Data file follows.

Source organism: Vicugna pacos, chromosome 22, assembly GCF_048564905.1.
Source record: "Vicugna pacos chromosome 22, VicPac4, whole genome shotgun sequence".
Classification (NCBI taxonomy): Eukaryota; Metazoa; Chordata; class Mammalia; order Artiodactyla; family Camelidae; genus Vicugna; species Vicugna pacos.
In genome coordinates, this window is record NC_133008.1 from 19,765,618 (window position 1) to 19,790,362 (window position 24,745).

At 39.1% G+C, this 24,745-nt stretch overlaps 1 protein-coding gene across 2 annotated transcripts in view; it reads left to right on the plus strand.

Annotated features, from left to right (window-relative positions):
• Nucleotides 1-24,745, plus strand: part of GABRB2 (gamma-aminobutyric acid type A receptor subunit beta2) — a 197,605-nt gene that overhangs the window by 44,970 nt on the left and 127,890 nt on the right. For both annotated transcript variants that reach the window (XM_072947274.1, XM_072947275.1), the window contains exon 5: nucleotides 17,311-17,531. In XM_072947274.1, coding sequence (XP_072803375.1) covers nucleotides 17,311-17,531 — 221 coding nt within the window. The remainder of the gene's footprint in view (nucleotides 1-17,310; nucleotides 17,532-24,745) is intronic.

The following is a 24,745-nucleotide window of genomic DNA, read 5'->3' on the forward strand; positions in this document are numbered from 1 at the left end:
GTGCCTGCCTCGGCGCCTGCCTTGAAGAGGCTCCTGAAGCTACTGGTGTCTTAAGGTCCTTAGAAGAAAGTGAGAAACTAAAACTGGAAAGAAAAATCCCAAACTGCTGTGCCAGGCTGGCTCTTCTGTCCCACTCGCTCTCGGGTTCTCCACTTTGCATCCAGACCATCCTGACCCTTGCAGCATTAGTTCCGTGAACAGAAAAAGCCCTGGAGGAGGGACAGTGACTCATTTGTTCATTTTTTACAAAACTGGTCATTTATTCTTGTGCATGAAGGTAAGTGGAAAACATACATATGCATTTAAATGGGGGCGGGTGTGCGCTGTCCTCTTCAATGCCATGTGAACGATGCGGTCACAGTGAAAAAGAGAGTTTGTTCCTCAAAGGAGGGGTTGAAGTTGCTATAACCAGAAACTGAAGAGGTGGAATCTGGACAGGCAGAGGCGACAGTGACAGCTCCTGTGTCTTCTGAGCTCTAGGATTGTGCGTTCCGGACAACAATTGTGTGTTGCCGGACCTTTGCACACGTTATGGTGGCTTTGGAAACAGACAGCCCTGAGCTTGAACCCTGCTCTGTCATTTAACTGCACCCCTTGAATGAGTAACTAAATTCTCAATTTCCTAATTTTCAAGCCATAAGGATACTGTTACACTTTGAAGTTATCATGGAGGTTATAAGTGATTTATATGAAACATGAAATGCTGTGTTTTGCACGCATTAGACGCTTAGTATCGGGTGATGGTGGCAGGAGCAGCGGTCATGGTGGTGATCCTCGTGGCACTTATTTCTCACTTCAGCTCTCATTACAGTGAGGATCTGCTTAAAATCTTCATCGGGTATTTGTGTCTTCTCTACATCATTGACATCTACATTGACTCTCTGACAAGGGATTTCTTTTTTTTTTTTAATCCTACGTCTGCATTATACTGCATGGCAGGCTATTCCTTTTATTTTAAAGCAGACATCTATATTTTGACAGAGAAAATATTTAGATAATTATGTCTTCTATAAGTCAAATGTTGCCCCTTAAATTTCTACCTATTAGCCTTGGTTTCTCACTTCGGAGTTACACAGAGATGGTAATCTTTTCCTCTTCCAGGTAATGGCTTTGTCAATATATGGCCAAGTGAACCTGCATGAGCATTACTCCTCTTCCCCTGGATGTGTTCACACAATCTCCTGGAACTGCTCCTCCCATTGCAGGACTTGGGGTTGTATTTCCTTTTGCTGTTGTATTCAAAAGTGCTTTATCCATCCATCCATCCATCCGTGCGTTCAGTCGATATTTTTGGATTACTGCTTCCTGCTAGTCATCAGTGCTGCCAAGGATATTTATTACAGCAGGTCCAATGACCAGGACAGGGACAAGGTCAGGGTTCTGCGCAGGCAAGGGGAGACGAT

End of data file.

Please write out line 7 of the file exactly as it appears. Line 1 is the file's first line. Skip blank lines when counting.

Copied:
• Nucleotides 1-24,745, plus strand: part of GABRB2 (gamma-aminobutyric acid type A receptor subunit beta2) — a 197,605-nt gene that overhangs the window by 44,970 nt on the left and 127,890 nt on the right. For both annotated transcript variants that reach the window (XM_072947274.1, XM_072947275.1), the window contains exon 5: nucleotides 17,311-17,531. In XM_072947274.1, coding sequence (XP_072803375.1) covers nucleotides 17,311-17,531 — 221 coding nt within the window. The remainder of the gene's footprint in view (nucleotides 1-17,310; nucleotides 17,532-24,745) is intronic.